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MRCP PACES Station 2: History Taking Advice

Read all scenarios for history taking from Ryder Mir volume 2. Other books to refer to are Success in PACES by Philip Kelly and PACES for the MRCP by Tim Hall.
History taking: when you read the scenario:
1. make a list of differential diagnosis, most are given in that scenario discussion 2. for each differential diagnosis find out which questions to ask to rule it out 3. learn what are the alarm symptoms for each system of the body 4. make a problem list as you go on taking history, note on the paper Now how to tackle the history taking:
When you practice history taking with a colleague:
Read the scenario carefully and on a piece of paper make notes where you write down important points from the scenario and make a structure for taking history like:
1. Introduce yourself and confirm identity of patient: “Mr Wilkin’s?” The patient will say yes or will nod. Say, “Nice to meet you.” I am Dr Candidate, I am a Senior House Officer in ER/ Admissions unit/ Cadiology/ Gastroenterology unit.
2. Verify the information with the patient by saying that your GP has written this letter saying that you are 54 years old and you have chest pain for the last 2 months plus any other information – the examiner marksheet has marks for this especially. Just remember that what the GP has written may not be true, so it is important to verify. And GP’s suspicions about the patients diagnosis may not be true either.
3. Hx of presenting complaints: Always start with an open question like, “Your GP has written so and so, tell me more about it”. Take detailed history about the presenting complaint like, breathlessness, pain, fatigue, etc. E.g., full history of pain: site, nature, character, intermittent or continuous, severity, radiation, whether is the same, improving or deteriorating, associated symptoms and its effect on the patient’s life. Alarm symptoms like wt loss, bleeding, etc. 4. Previous investigations: it is good idea to ask the patient about this because it reveals further information which the patient has not yet revealed.
5. Systemic review and alarm symptoms plus menstrual history for women. One by one rule out all diseases from your list of differential diagnosis, like joint pains and hand deformity in rheumatoid arthritis, any silvery/scaly rashes for psoriasis.
Alarm symptoms: Pt with cancer: symptoms of cord compression, hypercalcemia (polyuria/polydipsia), superior vena cava obstruction (swelling of face) and neutropenia (frequent infections).
Liver diasease: symptoms of ascites, melaena, confusion and jaundice.
Heart disease: symptoms of chest pain at rest, syncope and family h/o sudden death.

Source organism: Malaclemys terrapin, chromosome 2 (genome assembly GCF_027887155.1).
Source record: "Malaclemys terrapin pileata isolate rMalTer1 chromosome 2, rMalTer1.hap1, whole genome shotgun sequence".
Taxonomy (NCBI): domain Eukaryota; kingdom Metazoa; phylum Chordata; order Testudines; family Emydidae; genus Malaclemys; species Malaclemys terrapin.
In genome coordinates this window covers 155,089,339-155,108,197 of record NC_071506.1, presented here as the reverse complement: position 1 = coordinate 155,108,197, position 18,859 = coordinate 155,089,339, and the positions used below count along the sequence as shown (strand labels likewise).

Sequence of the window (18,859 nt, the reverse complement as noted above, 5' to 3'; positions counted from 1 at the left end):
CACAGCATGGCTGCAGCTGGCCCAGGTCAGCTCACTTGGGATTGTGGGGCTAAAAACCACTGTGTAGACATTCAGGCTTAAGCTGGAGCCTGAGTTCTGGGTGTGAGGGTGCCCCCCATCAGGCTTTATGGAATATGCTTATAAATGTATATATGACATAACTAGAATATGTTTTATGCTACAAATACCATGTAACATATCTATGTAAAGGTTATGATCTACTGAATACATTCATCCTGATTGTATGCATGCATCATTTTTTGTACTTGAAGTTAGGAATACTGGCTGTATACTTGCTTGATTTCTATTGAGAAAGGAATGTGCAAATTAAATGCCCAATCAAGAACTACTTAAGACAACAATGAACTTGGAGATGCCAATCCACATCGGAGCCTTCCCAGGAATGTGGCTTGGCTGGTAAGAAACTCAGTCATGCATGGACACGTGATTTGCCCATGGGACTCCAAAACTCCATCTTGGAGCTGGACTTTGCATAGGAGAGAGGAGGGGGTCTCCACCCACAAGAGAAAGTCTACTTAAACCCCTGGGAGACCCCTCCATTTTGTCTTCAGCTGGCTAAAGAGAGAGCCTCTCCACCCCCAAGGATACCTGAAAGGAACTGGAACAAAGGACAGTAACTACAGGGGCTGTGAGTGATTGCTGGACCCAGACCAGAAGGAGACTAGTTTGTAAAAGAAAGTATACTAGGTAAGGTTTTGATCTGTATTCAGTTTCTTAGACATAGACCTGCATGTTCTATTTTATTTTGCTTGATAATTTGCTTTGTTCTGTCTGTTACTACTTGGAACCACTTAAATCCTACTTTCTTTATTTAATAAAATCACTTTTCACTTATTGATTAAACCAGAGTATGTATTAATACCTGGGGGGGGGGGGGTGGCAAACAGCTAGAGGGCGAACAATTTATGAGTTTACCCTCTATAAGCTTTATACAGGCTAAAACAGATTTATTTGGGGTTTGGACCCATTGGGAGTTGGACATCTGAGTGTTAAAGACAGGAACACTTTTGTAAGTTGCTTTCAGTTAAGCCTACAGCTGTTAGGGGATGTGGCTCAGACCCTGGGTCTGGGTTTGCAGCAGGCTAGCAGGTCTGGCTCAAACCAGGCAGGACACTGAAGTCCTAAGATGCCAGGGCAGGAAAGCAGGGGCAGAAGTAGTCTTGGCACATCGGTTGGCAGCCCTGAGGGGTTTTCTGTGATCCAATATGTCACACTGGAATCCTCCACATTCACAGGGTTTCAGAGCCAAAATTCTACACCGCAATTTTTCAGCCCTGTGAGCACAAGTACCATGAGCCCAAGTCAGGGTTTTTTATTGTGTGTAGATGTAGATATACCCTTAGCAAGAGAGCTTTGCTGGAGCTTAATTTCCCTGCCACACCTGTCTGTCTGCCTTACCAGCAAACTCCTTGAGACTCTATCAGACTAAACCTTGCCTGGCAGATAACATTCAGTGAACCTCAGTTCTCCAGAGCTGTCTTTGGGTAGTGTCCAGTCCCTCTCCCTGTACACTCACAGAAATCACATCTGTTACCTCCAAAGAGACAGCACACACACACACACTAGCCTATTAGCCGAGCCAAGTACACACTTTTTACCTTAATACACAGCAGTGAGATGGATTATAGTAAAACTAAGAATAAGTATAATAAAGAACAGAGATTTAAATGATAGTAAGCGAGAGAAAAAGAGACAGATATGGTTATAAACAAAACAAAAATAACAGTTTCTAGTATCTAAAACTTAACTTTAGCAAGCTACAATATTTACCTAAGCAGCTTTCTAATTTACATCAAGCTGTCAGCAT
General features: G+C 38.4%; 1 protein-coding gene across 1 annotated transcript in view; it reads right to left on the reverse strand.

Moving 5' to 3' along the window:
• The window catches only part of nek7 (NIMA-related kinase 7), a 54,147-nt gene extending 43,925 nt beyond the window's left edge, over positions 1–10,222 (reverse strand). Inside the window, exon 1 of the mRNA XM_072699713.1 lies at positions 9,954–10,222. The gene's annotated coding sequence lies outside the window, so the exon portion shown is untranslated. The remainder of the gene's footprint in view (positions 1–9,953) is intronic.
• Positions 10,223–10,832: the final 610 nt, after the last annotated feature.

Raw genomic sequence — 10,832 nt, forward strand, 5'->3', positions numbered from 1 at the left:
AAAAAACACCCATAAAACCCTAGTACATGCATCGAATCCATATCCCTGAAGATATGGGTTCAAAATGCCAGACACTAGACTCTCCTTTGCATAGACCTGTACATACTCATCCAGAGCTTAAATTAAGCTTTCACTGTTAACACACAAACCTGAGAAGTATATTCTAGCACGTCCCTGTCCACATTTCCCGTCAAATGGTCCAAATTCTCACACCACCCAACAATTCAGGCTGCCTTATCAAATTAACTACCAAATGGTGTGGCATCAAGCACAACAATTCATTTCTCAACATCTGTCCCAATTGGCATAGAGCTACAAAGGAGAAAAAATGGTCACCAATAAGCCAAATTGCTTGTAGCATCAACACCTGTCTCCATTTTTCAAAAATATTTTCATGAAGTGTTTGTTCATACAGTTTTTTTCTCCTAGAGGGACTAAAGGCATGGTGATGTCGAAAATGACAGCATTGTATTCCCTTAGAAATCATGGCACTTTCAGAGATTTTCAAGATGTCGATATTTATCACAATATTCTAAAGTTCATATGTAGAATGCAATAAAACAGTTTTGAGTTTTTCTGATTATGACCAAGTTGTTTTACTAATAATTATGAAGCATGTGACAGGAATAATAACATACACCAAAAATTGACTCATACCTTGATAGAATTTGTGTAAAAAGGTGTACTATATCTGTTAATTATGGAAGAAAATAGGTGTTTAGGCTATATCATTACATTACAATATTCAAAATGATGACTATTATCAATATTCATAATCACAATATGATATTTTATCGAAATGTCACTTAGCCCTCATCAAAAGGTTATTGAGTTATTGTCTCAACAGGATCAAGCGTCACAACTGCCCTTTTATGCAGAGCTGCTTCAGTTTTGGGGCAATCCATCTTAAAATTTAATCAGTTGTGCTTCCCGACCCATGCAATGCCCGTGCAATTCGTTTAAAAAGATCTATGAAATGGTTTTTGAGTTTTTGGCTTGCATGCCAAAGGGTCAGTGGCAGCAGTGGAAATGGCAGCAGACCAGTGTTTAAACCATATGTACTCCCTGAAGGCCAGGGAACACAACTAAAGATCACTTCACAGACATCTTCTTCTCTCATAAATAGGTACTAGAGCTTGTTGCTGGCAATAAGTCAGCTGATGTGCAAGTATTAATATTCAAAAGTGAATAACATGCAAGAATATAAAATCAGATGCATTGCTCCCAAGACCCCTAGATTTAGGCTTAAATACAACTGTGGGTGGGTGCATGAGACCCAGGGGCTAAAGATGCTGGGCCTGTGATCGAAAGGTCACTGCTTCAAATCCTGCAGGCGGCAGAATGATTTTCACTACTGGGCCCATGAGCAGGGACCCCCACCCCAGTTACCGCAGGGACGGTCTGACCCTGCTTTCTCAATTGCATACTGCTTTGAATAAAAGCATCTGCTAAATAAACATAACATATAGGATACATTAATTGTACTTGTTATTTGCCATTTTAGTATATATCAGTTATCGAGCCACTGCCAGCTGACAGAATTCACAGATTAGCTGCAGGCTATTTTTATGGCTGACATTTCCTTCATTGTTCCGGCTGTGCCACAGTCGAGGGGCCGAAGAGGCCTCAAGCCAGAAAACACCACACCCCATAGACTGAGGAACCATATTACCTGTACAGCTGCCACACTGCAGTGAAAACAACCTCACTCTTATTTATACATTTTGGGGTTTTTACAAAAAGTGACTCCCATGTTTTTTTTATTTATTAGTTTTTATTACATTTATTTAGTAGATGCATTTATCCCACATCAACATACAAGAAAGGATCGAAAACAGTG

Abdominal pain: symptoms of wt loss, jaundice and family h/o intra-abdominal malignancy.
Back pain: h/o loss of bladder or bowel control, leg weakness.
6. Past Hx of relevant or any other diseases including ongoing complaints: diabetes, asthma, angina, heart attack, high blood pressure. Any surgeries. Any relevant travel history.
7. Drug Hx and allergies: Any drugs, whether effective or not. Any side effects. Keep in mind any drugs which maybe causing the patients symptoms, like, diuretics causing falls (postural hypotension), amiodarone causing thyrotoxicosis or hypothyroid symptoms, etc.
8. Family Hx: of similar or any other disease. Diabetes, asthma, angina, heart attack, high blood pressure. Parents, early death in family due to heart disease in relevant cases. Family h/o sudden death, etc
9. Social Hx: marital status, occupation – relate occupation to the patient’s symptoms, social circumstances. Stairs, etc., in the house in case of mobility problem. Any assistance at home, any dependents.
Smoking: do you smoke, if “no”, then if you have ever smoked, how many cigarettes, for how long, when did you stop. If “yes”, then have you ever tried or thought about quitting.
Drinking: if denies heavy drinking but you suspect symptoms to be drinking related, then ask the CAGE questions: C – have you ever tried to cut down on your drinking? A – have you ever felt annoyed if others criticize your excessive drinking? G – Have you ever felt guilty about drinking too much? E – do you feel like having a glass of alcohol early in the morning ( eye opener)?
Illicit Drug History: marijuana, injecting drugs, sharing needles.
Sexual History: If relevant. Partners, contact with prostitutes, homo-hetero sexual. Unsafe sex, especially during travels to sub-Saharan Africa
10. Patient’s Concerns/beliefs/insight: What do you think your symptoms are caused by? Do you have any concerns? Do you have any questions? It is very important to address any concerns of the patient. Does the patient really understand the severity of the disease? They may ask “do I have cancer, doctor?” You need to talk to them appropriately. You must not rush this part.
11. Summarize, explain plan, and any follow up arrangements
12. Create a problem list including management plan

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nice and concise, thanks
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very nice post
(03-15-2012 08:04 AM)salahom Wrote: [ -> ]very nice post

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Thanks For your advicec.
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ThankS a lot very useful

ThankS a lot very useful
great stuff. thanks
hope that it help
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